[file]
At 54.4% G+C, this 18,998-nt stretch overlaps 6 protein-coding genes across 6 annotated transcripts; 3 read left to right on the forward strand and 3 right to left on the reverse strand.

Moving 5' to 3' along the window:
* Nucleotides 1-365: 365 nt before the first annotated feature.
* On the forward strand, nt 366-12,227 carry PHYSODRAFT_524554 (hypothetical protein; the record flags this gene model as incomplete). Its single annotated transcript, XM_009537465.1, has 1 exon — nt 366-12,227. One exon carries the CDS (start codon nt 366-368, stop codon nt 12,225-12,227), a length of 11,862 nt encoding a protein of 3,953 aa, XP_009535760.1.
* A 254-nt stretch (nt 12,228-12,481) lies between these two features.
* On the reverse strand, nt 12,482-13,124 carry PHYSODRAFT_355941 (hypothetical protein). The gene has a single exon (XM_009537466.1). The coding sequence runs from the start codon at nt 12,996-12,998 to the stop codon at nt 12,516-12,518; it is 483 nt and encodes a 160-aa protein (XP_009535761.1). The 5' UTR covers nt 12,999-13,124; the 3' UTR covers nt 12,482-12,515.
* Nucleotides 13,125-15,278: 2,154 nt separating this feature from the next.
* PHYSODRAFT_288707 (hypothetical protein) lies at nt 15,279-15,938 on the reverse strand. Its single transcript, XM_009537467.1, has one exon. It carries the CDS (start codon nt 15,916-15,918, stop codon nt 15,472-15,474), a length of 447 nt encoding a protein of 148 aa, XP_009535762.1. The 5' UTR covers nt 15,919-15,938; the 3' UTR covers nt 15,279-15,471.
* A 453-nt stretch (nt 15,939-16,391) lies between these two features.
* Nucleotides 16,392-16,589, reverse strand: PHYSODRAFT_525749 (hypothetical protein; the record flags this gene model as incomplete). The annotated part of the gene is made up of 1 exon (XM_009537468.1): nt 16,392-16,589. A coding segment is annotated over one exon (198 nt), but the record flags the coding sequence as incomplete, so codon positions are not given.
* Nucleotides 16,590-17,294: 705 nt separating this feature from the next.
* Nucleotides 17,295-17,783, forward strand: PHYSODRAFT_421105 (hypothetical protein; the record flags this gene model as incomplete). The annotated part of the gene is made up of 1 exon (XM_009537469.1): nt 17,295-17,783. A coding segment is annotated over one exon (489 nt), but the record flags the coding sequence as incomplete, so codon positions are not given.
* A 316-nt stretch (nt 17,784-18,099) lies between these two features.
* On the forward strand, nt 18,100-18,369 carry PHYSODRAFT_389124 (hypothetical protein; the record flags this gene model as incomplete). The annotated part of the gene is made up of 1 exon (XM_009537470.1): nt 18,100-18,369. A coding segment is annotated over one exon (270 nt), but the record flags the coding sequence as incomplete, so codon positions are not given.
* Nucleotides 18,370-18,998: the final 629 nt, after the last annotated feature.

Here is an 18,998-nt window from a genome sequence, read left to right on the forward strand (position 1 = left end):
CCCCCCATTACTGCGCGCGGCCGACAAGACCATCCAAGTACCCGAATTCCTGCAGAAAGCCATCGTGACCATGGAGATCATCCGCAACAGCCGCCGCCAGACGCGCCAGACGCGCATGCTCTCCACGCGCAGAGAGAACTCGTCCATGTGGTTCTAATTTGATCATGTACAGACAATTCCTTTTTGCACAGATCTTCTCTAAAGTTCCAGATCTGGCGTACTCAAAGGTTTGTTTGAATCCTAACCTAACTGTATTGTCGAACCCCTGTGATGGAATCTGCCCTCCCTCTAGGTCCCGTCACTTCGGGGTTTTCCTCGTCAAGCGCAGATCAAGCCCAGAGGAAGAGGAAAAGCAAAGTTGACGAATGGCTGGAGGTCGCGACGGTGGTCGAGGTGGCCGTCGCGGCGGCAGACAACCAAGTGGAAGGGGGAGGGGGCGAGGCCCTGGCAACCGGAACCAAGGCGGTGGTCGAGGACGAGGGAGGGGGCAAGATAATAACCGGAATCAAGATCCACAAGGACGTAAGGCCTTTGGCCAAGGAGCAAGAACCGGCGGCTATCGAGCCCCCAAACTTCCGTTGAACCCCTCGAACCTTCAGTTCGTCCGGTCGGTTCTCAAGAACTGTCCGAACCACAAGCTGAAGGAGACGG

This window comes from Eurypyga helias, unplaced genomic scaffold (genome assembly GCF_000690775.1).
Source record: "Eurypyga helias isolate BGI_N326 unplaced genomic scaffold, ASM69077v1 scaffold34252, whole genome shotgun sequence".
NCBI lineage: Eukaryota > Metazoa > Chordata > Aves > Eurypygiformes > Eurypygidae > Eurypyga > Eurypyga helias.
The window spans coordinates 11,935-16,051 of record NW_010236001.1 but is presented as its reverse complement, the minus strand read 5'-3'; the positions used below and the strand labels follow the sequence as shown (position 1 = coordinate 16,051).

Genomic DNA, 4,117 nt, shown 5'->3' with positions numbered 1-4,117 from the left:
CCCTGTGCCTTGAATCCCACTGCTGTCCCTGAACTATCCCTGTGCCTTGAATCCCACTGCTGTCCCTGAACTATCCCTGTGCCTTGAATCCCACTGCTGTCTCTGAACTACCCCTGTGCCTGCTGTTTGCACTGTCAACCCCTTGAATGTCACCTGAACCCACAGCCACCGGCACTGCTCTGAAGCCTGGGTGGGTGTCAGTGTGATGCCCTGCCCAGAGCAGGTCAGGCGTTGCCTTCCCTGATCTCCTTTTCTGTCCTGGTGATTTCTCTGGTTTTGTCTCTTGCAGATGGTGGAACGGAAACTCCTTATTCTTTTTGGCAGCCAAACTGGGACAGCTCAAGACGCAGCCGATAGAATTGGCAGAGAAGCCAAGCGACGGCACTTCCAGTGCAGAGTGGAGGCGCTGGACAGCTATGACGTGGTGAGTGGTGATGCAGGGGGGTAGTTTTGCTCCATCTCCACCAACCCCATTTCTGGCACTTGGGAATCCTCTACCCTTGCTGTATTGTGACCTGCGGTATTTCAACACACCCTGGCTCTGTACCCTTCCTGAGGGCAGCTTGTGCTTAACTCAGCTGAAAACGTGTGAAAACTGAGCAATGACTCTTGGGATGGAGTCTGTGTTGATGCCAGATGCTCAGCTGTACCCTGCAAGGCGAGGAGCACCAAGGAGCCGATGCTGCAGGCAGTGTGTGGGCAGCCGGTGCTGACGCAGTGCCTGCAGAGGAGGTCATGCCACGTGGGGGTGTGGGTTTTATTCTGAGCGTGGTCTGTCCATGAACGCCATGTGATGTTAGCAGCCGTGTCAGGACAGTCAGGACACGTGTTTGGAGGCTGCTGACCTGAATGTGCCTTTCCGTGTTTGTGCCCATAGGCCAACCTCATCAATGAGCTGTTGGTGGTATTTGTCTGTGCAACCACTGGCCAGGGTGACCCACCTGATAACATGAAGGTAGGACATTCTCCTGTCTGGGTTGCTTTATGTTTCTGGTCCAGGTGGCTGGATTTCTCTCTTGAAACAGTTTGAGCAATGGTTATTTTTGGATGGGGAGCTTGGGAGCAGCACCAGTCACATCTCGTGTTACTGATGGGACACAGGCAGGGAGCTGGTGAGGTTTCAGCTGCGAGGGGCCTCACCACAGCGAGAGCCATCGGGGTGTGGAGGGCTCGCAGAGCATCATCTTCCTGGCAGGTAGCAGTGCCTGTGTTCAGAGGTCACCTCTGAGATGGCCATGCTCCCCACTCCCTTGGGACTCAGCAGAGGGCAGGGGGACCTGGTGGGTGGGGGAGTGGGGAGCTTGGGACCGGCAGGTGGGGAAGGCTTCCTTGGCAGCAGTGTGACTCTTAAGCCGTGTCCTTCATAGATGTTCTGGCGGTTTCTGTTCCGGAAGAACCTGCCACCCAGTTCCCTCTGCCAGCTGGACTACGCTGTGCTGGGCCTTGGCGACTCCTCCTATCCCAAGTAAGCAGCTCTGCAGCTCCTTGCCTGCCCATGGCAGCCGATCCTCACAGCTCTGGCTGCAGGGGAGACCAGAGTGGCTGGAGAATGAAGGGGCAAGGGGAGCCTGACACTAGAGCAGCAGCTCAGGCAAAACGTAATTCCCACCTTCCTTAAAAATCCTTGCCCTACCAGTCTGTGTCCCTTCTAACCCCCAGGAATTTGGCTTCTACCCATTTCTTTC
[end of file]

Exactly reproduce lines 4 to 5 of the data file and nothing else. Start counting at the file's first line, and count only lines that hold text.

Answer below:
* On the forward strand, nt 366-12,227 carry PHYSODRAFT_524554 (hypothetical protein; the record flags this gene model as incomplete). Its single annotated transcript, XM_009537465.1, has 1 exon — nt 366-12,227. One exon carries the CDS (start codon nt 366-368, stop codon nt 12,225-12,227), a length of 11,862 nt encoding a protein of 3,953 aa, XP_009535760.1.
* A 254-nt stretch (nt 12,228-12,481) lies between these two features.